When we refer to stress as a problem or health issue, we generally mean emotional over-stress – sometimes synonymous with worry or anxiety. For example, as a result of too many demands on our time, inadequate resources (e.g. money), or emotionally fraught situations. The direct and immediate symptoms of these types of stress can include agitation, exhaustion, insomnia, difficulty concentrating and anxiety, which in themselves can present a daily challenge for the individual.
What stress does to our health?
Prolonged periods of stress can have an impact on many other aspects of our health and is known to affect the immune system, sleep patterns, energy levels sex drive and emotional wellbeing.
Crazy PMT and piling on the pounds? Excess stress hormones circulating in the body can knock-on effects on many other glands and hormones, including the oestrogen, which for women can make hormonal cycles out of sync and menopausal transition harder. Stress can also impact on, the thyroid, which can cause the metabolism to knocked out and may lead to weight gain. For these reasons as well as the more immediate symptoms, it is in our interest to control our stress levels in any way we can.
Change your diet:
Cutting back on stimulants such as excess black tea and coffee and switching to herbal and low/non-caffeinated drinks is essential. Cutting out/greatly reducing sugar and refined carbohydrates is important to help the body recover and stay healthy. Excess sugar weakens the immune system, which is needed to help us fight infections and viruses.
Skipping meals is a big no, as this causes more stress hormones to be released. Low blood sugar, caused by skipping meals or having meals or snacks high in sugar or refined carbohydrates (that consequently triggers a surge of insulin) actually stimulates the adrenal glands to produce cortisol to increase blood sugar, therefore putting extra demands on them.
Choose natural wholefoods that are rich in vitamins and minerals, omega 3 fats from oily fish, nuts and seeds, and adequate protein to help the body repair and rejuvenate. The emphasis should be on blood sugar control, through concentrating on low glycaemic load (GL) foods and basing meals on balanced combinations of proteins, essential fats and vegetables/complex carbohydrates.
Stress soothing herbs:
Herbs are Mother Nature’s natural pharmacy and can be very effective as supporting the body when it is going through stress. These specific herbs are classified as ‘adaptogens’ – substances that have a normalising action on the body and increase the ability to resist stressors.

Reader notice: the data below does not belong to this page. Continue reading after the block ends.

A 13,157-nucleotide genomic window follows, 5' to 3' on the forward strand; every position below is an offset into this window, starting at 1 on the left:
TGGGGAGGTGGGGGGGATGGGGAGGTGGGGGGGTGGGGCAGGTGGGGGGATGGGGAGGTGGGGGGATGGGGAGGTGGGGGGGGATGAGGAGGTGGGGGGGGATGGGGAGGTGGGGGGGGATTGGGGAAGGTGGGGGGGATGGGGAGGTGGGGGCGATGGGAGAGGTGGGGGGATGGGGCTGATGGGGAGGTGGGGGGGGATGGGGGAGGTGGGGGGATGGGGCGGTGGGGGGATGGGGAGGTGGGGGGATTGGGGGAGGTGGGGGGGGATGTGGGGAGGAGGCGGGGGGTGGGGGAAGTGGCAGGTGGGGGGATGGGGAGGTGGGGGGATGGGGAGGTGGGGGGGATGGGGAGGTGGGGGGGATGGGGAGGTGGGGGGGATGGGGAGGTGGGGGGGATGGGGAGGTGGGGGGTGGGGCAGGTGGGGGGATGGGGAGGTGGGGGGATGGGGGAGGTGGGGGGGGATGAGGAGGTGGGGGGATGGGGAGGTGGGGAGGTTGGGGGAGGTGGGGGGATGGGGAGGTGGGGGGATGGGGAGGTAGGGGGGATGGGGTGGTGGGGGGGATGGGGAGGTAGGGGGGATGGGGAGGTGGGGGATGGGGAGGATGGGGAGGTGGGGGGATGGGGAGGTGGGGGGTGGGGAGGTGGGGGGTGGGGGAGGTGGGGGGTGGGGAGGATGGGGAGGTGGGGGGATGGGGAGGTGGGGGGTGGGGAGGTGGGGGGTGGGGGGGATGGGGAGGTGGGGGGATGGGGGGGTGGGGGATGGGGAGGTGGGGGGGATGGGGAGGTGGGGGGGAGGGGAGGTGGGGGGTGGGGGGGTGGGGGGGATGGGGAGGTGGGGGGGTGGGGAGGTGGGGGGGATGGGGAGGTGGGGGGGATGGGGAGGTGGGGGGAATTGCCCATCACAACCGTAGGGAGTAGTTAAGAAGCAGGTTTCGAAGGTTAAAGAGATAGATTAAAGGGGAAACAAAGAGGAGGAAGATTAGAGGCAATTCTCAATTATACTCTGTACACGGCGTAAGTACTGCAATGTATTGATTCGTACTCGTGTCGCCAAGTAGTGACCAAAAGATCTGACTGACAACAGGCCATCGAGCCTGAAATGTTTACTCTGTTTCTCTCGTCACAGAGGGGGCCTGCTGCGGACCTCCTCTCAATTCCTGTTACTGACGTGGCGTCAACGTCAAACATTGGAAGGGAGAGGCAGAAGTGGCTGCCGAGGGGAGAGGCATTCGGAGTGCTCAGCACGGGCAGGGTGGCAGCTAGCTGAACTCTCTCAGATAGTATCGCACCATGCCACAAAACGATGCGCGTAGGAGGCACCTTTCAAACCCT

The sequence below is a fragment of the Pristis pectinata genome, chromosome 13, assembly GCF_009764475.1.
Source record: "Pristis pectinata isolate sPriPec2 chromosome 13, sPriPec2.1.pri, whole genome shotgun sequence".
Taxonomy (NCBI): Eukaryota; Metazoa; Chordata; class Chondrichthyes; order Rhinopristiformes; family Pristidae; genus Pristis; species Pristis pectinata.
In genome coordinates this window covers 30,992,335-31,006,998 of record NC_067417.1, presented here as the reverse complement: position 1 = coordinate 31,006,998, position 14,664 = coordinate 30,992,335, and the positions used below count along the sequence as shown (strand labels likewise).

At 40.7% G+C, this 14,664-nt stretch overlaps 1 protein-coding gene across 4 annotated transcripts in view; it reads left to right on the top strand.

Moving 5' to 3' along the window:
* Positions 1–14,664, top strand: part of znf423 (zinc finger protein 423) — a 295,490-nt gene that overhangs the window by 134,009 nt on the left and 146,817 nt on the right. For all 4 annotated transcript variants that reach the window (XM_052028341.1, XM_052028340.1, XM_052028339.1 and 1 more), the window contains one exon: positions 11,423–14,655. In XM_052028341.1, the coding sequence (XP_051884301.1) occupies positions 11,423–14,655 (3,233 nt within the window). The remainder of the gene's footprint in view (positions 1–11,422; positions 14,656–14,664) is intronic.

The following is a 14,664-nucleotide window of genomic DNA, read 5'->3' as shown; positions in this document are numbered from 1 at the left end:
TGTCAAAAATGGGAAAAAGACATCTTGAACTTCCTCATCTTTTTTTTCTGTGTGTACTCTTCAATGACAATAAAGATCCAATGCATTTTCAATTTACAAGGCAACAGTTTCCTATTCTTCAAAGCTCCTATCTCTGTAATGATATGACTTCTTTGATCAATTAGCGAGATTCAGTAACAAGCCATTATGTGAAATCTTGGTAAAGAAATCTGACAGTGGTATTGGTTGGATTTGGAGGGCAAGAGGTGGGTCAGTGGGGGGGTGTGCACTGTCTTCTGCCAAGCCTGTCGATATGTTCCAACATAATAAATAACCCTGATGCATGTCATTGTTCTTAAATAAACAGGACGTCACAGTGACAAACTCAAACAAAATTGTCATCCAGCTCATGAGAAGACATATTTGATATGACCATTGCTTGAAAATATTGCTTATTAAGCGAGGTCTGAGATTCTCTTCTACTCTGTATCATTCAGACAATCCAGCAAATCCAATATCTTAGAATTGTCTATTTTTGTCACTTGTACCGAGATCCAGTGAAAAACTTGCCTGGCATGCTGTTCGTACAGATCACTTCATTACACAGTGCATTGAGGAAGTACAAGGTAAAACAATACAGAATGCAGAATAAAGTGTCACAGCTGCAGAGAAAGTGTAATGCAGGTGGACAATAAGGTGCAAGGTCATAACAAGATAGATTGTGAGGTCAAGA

- Ashwagandha: A traditional adaptogenic Ayurvedic herbal remedy shown to help the body deal with stress more effectively and improve sleep quality by up to 66%. Ashwagandha provides strength, endurance and all-round nourishment for the nervous system. It’s a herb that is specifically good for those who have experienced long-term, chronic bouts of anxiety that are stubborn to shift. It will soothe the nerves without causing drowsiness, whilst also building our inner resilience, supporting hormonal balance, improving libido and resistance to stress by strengthening the adrenal glands.
- Try Pukka Herbs 7 Day Relax Wellbeing Kit £9.99 for 7 days supply of tea and the herbal remedy ashwagandha.
- Pukka Herbs recently conducted a survey with over 300 public volunteers into the efficacy of Ashwagandha; the results were astounding. Emotional health improved by 42%, willingness to engage in social activities increased by 45% and sleep quality improved by 66%.
- Vitamin C. This vitamin is perhaps the most important of the vitamins and minerals involved in the production of adrenal hormones. When the body is under a lot of stress, vitamin C is may be excreted in greater amounts14; therefore a higher intake is needed to maintain the many other vital functions of this vitamin in the body, including energy production, immunity, as an antioxidant, and for collagen synthesis and repair.
- Try Pukka Herbs Natural Vitamin C, £14.95 for 60 capsules, available from www.pukkaherbs.com
It sounds easy to do, but most people find it hard to just sit still, turn off the phone and breathe. Take 10 minutes for yourself each day where you have no interruption and enjoy sitting quietly, enjoying a soothing non-caffeinated herbal tea made with herbs such as lavender, chamomile and oatflower, all of which can help settle an overactive nervous system. Even better if you can practise a little mindfulness or controlled breathing at the same time; I find focussing on a natural light such as a flame helps to keep the mind at peace.